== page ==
I Think I'm Done w/ Water Stones

me2

Well-Known Member
#1
I've been stumped with my fine (4000 grit) water stone for a while now. It gives me fits. I can occasionally get an arm shaving edge off it, but not every time. I am almost certain it has to do with how soft it is. Even the lightest passes are like trying to sharpen with chalk. A thin layer of stone material is deposited on the opposite side I'm trying to sharpen. I have only had moderate success when using an edge trailing motion, but even that isn't a guarantee. It does leave a good finish, and the shine/appearance is basically the only reason I keep it. Any tricks to get more out of it, or am I asking too much from a 4k stone (King brand)?
 

me2

Well-Known Member
#4
I have the feeling there is a trick to the Kings that I haven't learned. I did return one and exchange it. It felt like honing on cobble stones.
 

stezann

Well-Known Member
#5
did you left the stone into water for long time?
If yes you need to grind away the "rotten" shell, letting surface the sound stone again...been there, done that :(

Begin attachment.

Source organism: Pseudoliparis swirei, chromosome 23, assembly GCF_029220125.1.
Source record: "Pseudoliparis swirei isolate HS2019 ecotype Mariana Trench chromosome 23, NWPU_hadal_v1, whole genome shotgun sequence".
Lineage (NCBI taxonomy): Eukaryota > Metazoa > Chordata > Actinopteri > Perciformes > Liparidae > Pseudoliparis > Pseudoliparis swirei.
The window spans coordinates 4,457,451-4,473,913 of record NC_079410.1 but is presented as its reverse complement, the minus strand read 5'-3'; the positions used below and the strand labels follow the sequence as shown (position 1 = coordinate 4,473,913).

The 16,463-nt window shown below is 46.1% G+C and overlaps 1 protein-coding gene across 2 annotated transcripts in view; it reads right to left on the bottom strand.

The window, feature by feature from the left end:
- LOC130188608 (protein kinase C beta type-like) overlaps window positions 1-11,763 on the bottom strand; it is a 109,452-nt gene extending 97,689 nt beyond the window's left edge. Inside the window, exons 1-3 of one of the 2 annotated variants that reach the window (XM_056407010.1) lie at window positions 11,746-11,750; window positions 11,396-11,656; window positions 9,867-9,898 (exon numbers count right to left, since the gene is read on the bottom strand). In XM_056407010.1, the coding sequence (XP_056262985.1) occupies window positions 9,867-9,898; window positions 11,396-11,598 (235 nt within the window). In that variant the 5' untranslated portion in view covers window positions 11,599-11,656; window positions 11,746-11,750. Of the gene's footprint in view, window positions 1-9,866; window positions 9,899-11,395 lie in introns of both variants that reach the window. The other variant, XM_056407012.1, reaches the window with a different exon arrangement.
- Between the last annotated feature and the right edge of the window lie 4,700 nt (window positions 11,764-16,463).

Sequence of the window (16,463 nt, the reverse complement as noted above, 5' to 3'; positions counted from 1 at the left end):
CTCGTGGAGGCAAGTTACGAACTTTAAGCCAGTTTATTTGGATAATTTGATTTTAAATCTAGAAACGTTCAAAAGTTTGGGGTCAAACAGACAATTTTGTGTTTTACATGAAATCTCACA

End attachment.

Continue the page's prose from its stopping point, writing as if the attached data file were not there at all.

me2

Well-Known Member
#7
Yes, at various times the stones are lapped. I don't lap them every time I use them, as they don't wear that fast.
 

EdCaffreyMS

Forum Owner - Moderator
#8
Something to think about...... the methodology of sharpening with water stones. Most don't consider that water stones were originally used just the opposite of what most of us in this country consider "correct" methodology for sharpening. For most of us, common thinking when sharpening a blade on a stone is to make a motion as if you were trying to shave the sharpening stone....... the super fine grades of water stones (generally the softest) are intended/best used in just the opposite manner......dragging the edge away from, rather than into the stone. That's why they are such super fine grits.

I never knew this myself until I visited several Japanese makers, whom I saw using water stones in that manner.....when I questioned it, they looked at me like I was from Mars. When I showed them how I thought it should be done (like shaving the stone), they laughed at me. As I learned more, I came to understand that the way blades are made in the "western world", with edge bevels, versus a smooth convex/no edge bevel such as is traditional in Japan, means that the finest grades of water stones are simply not the correct tool sharpening "western" style blades/grinds. I don't mean to say that it's right or wrong, however you do it, only sharing what I learned about using water stones.
 

me2

Well-Known Member
#9
Yea, I've changed the way l sharpen with the 4K stone. I use it prior to the final edging on some kitchen knives. These knives have very small bevels, less than 1/32" wide, and dig into the stone otherwise.
 
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